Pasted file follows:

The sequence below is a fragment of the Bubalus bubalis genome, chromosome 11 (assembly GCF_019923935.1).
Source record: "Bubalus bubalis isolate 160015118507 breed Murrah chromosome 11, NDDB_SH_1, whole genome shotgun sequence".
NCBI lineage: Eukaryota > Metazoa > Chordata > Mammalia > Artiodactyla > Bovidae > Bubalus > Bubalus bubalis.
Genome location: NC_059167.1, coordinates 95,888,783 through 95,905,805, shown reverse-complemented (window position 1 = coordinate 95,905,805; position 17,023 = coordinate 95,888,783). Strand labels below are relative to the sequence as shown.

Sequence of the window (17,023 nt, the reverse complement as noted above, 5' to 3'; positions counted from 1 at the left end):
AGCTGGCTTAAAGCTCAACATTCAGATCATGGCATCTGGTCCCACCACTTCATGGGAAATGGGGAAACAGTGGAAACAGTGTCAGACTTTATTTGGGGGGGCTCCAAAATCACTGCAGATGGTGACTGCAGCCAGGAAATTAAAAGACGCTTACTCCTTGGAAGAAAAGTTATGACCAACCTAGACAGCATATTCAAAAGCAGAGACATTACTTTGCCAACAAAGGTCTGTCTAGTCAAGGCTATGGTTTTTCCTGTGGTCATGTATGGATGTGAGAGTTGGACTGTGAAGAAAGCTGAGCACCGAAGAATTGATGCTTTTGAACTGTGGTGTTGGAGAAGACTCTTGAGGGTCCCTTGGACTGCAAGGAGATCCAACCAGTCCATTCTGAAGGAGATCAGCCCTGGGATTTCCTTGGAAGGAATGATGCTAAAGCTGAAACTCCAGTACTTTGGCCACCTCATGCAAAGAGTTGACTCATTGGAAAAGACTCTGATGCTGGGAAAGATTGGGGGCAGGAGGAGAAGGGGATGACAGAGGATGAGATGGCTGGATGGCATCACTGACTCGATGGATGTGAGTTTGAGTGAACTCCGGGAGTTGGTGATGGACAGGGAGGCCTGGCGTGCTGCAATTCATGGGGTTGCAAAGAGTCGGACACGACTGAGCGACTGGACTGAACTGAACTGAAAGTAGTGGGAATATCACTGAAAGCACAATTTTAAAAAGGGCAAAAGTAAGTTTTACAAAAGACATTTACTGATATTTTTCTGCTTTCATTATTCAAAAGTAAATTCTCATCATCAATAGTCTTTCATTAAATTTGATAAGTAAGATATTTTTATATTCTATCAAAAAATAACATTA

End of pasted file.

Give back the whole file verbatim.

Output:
The sequence below is a fragment of the Bubalus bubalis genome, chromosome 11 (assembly GCF_019923935.1).
Source record: "Bubalus bubalis isolate 160015118507 breed Murrah chromosome 11, NDDB_SH_1, whole genome shotgun sequence".
NCBI lineage: Eukaryota > Metazoa > Chordata > Mammalia > Artiodactyla > Bovidae > Bubalus > Bubalus bubalis.
Genome location: NC_059167.1, coordinates 95,888,783 through 95,905,805, shown reverse-complemented (window position 1 = coordinate 95,905,805; position 17,023 = coordinate 95,888,783). Strand labels below are relative to the sequence as shown.

Sequence of the window (17,023 nt, the reverse complement as noted above, 5' to 3'; positions counted from 1 at the left end):
AGCTGGCTTAAAGCTCAACATTCAGATCATGGCATCTGGTCCCACCACTTCATGGGAAATGGGGAAACAGTGGAAACAGTGTCAGACTTTATTTGGGGGGGCTCCAAAATCACTGCAGATGGTGACTGCAGCCAGGAAATTAAAAGACGCTTACTCCTTGGAAGAAAAGTTATGACCAACCTAGACAGCATATTCAAAAGCAGAGACATTACTTTGCCAACAAAGGTCTGTCTAGTCAAGGCTATGGTTTTTCCTGTGGTCATGTATGGATGTGAGAGTTGGACTGTGAAGAAAGCTGAGCACCGAAGAATTGATGCTTTTGAACTGTGGTGTTGGAGAAGACTCTTGAGGGTCCCTTGGACTGCAAGGAGATCCAACCAGTCCATTCTGAAGGAGATCAGCCCTGGGATTTCCTTGGAAGGAATGATGCTAAAGCTGAAACTCCAGTACTTTGGCCACCTCATGCAAAGAGTTGACTCATTGGAAAAGACTCTGATGCTGGGAAAGATTGGGGGCAGGAGGAGAAGGGGATGACAGAGGATGAGATGGCTGGATGGCATCACTGACTCGATGGATGTGAGTTTGAGTGAACTCCGGGAGTTGGTGATGGACAGGGAGGCCTGGCGTGCTGCAATTCATGGGGTTGCAAAGAGTCGGACACGACTGAGCGACTGGACTGAACTGAACTGAAAGTAGTGGGAATATCACTGAAAGCACAATTTTAAAAAGGGCAAAAGTAAGTTTTACAAAAGACATTTACTGATATTTTTCTGCTTTCATTATTCAAAAGTAAATTCTCATCATCAATAGTCTTTCATTAAATTTGATAAGTAAGATATTTTTATATTCTATCAAAAAATAACATTA